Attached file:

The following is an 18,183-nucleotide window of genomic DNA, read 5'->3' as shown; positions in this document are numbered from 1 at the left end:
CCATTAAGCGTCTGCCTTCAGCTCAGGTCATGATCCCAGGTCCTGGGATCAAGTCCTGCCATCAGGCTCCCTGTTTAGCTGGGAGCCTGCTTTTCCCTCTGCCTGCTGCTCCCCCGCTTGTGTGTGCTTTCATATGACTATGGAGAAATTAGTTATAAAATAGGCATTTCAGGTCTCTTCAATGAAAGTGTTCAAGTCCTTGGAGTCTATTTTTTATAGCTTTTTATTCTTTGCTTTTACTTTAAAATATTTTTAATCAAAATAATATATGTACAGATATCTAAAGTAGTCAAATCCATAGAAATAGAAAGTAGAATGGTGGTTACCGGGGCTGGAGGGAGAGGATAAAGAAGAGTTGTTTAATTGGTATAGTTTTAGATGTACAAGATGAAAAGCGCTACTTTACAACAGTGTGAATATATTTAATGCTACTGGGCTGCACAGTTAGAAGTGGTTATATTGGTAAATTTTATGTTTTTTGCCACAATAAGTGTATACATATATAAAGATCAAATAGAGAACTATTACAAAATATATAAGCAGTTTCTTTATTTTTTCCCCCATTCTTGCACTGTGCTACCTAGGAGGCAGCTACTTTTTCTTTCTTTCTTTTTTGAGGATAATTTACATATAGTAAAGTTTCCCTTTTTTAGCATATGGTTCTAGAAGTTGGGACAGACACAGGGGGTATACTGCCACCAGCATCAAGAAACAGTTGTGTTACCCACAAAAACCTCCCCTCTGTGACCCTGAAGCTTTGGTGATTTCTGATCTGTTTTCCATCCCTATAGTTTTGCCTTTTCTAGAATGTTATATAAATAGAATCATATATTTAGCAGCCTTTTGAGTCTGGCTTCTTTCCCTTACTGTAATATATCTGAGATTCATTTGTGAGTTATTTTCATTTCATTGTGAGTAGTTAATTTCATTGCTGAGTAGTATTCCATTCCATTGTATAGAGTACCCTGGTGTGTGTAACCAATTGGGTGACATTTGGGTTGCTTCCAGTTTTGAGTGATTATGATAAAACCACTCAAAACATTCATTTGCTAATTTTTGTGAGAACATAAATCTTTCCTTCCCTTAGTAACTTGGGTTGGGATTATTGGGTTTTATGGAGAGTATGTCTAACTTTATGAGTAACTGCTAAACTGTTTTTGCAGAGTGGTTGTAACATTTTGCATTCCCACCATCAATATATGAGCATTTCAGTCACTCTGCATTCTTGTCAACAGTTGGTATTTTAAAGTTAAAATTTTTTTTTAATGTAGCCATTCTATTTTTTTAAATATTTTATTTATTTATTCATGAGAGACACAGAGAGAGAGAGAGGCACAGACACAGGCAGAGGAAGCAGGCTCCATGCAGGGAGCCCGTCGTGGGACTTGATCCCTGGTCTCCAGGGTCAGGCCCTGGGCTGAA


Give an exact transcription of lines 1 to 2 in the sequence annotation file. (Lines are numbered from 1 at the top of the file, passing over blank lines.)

The following is an 18,183-nucleotide window of genomic DNA, read 5'->3' as shown; positions in this document are numbered from 1 at the left end:
CCATTAAGCGTCTGCCTTCAGCTCAGGTCATGATCCCAGGTCCTGGGATCAAGTCCTGCCATCAGGCTCCCTGTTTAGCTGGGAGCCTGCTTTTCCCTCTGCCTGCTGCTCCCCCGCTTGTGTGTGCTTTCATATGACTATGGAGAAATTAGTTATAAAATAGGCATTTCAGGTCTCTTCAATGAAAGTGTTCAAGTCCTTGGAGTCTATTTTTTATAGCTTTTTATTCTTTGCTTTTACTTTAAAATATTTTTAATCAAAATAATATATGTACAGATATCTAAAGTAGTCAAATCCATAGAAATAGAAAGTAGAATGGTGGTTACCGGGGCTGGAGGGAGAGGATAAAGAAGAGTTGTTTAATTGGTATAGTTTTAGATGTACAAGATGAAAAGCGCTACTTTACAACAGTGTGAATATATTTAATGCTACTGGGCTGCACAGTTAGAAGTGGTTATATTGGTAAATTTTATGTTTTTTGCCACAATAAGTGTATACATATATAAAGATCAAATAGAGAACTATTACAAAATATATAAGCAGTTTCTTTATTTTTTCCCCCATTCTTGCACTGTGCTACCTAGGAGGCAGCTACTTTTTCTTTCTTTCTTTTTTGAGGATAATTTACATATAGTAAAGTTTCCCTTTTTTAGCATATGGTTCTAGAAGTTGGGACAGACACAGGGGGTATACTGCCACCAGCATCAAGAAACAGTTGTGTTACCCACAAAAACCTCCCCTCTGTGACCCTGAAGCTTTGGTGATTTCTGATCTGTTTTCCATCCCTATAGTTTTGCCTTTTCTAGAATGTTATATAAATAGAATCATATATTTAGCAGCCTTTTGAGTCTGGCTTCTTTCCCTTACTGTAATATATCTGAGATTCATTTGTGAGTTATTTTCATTTCATTGTGAGTAGTTAATTTCATTGCTGAGTAGTATTCCATTCCATTGTATAGAGTACCCTGGTGTGTGTAACCAATTGGGTGACATTTGGGTTGCTTCCAGTTTTGAGTGATTATGATAAAACCACTCAAAACATTCATTTGCTAATTTTTGTGAGAACATAAATCTTTCCTTCCCTTAGTAACTTGGGTTGGGATTATTGGGTTTTATGGAGAGTATGTCTAACTTTATGAGTAACTGCTAAACTGTTTTTGCAGAGTGGTTGTAACATTTTGCATTCCCACCATCAATATATGAGCATTTCAGTCACTCTGCATTCTTGTCAACAGTTGGTATTTTAAAGTTAAAATTTTTTTTTAATGTAGCCATTCTATTTTTTTAAATATTTTATTTATTTATTCATGAGAGACACAGAGAGAGAGAGAGGCACAGACACAGGCAGAGGAAGCAGGCTCCATGCAGGGAGCCCGTCGTGGGACTTGATCCCTGGTCTCCAGGGTCAGGCCCTGGGCTGAA